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Can u explain low coupling

 
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There is Question 5 in Chapter 2-Self Test of K&B. It's like this:


The correct answers are E, F..

Can you explain why other options are WRONG in detail and throw some more light on loose and tight coupling, as i'm not fully satisfied with the explanation given in K & B.
 
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Howdy!

Welcome to the Ranch, Palla!






I'll try to explain a bit:

A. The attributes of the class are all private.
Doesn't have to do with low coupling but with encapsulation.


B. The class refers to a small number of other objects.
Generally, a class should not have too much objects.
But having only a small number of other objects alone is not sufficient for low coupling.
In the K&B there was an example of only two classes having each other and they were heavily interacting together back and forth, so they were tightly coupled which is bad.

Regarding the opposite: A lot of other objects, is this high coupling?
No, a class can have a lot of objects and still be highly coupled. if a class has to perform a complicated task, it may need all these objects. As long as all these don't know too much of the class that has them, the coupling could be still low.


C. The object contains only a small number of variables.
Same as b. Having a variable is just the same as referring to an object (plus referring to primitive types, but these aren't subjects of coupling because they cannot react back to the class that has them).


D. The object is referred to using an anonymous variable, not directly.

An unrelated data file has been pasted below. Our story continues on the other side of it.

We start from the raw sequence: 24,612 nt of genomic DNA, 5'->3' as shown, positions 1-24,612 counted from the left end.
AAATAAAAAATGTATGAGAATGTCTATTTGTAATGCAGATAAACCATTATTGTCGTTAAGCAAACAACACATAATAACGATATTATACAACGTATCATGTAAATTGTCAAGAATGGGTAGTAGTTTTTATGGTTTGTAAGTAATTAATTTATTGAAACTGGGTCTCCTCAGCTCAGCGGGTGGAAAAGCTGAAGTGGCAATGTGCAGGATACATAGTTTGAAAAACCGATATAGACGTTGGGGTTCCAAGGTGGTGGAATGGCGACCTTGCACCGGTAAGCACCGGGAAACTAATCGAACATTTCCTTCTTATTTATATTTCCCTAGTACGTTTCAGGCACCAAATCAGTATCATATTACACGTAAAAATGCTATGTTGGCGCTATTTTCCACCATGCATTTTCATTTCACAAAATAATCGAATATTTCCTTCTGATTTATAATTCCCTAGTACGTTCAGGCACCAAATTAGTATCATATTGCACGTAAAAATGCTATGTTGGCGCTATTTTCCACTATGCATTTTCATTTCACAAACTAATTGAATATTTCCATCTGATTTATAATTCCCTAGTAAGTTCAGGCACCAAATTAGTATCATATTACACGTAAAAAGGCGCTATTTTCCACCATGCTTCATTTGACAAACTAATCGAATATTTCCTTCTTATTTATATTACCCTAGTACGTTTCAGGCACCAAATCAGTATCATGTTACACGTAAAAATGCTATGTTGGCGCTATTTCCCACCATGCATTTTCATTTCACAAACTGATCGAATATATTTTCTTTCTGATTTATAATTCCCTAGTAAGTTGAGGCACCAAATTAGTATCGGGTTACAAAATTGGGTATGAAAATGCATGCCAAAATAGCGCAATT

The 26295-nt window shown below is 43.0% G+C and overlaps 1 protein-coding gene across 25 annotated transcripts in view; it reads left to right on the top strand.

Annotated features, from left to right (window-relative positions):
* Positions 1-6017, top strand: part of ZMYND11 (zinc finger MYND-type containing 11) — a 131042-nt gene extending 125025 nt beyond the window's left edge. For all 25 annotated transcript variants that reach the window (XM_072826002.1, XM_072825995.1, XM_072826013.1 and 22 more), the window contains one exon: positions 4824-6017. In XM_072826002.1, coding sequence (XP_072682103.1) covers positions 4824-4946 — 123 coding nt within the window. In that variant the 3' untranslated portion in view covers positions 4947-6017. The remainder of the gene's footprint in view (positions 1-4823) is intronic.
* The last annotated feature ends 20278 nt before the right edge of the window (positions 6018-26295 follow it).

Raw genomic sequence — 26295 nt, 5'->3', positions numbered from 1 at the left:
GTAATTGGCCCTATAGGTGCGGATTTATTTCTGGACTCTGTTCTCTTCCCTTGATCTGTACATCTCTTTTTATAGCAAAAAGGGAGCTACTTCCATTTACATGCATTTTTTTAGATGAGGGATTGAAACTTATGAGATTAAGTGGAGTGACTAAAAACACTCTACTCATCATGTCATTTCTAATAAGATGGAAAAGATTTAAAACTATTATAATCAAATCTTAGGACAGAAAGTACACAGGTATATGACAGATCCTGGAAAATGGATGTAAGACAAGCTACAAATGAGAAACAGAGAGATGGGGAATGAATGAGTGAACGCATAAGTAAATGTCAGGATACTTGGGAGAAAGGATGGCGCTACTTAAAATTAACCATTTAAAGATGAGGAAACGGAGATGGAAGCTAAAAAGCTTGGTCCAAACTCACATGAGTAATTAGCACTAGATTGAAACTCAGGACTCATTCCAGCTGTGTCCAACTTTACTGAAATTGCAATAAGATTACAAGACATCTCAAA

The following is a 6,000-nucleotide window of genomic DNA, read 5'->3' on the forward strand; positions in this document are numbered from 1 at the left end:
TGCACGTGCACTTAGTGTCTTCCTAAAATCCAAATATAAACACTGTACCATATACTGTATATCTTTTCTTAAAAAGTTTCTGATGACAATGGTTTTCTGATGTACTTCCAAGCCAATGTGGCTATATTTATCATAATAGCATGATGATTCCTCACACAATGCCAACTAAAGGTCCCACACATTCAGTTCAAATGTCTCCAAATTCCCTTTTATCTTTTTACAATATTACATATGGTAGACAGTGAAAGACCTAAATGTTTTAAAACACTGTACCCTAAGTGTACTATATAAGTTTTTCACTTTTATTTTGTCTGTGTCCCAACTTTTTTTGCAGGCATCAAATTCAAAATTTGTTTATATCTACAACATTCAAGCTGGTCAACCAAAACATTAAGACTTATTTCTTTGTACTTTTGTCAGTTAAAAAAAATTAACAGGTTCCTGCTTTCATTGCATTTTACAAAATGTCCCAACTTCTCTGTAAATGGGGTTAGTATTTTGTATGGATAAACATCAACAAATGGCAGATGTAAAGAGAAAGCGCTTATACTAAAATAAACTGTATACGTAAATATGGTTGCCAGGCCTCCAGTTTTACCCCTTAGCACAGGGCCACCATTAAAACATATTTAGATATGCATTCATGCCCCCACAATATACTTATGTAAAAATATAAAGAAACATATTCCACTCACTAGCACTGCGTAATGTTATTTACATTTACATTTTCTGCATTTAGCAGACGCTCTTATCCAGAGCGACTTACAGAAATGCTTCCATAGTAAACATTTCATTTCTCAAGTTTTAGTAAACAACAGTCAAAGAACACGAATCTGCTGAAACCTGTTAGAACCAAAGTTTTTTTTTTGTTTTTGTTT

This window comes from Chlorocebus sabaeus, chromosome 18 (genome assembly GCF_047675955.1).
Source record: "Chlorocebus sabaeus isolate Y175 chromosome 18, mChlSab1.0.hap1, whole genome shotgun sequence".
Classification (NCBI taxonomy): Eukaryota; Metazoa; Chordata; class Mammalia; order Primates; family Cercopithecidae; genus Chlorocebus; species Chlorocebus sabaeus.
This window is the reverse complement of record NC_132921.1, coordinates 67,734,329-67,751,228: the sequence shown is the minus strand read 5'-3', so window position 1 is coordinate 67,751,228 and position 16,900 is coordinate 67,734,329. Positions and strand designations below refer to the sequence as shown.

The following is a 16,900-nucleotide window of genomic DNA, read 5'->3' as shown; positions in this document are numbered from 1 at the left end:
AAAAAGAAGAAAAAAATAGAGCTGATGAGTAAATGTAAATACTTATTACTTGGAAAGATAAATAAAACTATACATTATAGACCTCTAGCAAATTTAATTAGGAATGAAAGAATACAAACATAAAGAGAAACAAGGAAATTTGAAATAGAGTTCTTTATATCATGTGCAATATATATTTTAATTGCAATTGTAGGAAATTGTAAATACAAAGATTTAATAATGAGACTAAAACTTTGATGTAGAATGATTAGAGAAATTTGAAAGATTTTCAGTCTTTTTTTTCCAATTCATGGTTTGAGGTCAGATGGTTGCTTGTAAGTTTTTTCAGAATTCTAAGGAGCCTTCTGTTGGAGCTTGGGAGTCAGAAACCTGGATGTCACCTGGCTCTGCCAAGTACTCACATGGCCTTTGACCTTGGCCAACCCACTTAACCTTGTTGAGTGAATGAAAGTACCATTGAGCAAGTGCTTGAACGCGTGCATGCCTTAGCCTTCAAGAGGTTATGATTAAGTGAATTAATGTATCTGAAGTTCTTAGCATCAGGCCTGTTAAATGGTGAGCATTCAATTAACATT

"Anonymous variables" simply do not exist, so D is false as well.


E. The reference variable is declared for an interface type, not a class. The interface provides a small number of methods.
Generally you can expect that an interface has less methods than a class implementing it (because the class would have the interface's method(s) plus its own).
Limiting the breadth of API usage is also an indication for low coupling. So E is true.


F. It is unlikely that changes made to one class will require any changes in another.
Yes, true, unlike in the "bad example" in the K&B book.
Low coupling: Class A has-a B-object and performs some changes on this object. System ready (in italian: Basta.).
Tight coupling (bad): Class A has a B-object. Class B changes something in B and B reacts in changing something in the A objects as a reaction of this. Complicated and error prone.



Generally, these more abstract subjects (encapsulation, cohesion and coupling) are not as easy to understand (and explain) as more Prince of Denmark like "to compile or not to compile" facts to learn.

So be invited to discuss this, I'm certainly not a Guru in this field...


Yours,
Bu.
 
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E. The reference variable is declared for an interface type, not a class. The interface provides a
small number of methods.



I'm confused a little about what's being asked in the first part of this question...

*What* reference variable are they referring to? How and where is it declared?

This is one of the many vague questions that's got me miffed a bit about getting certified.

Aloha,
Doug

-- Nothing is impossible if I'mPossible.
[ October 17, 2007: Message edited by: Doug Slattery ]
 
palla sridhar
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Thank you Hassel, for your explanation. But still i was left with one more doubt regarding variables. For option A,

The attributes of the class are all private.

the explanation given in K&B is given as follows.

Variables (attributes) in a class should usually be private, but this describes encapsulation, rather than low coupling. Of course, good encapsulation tends to reduce coupling as a consequence.



So, if encapsulation results in low coupling, can't option A be the right answer ?
 
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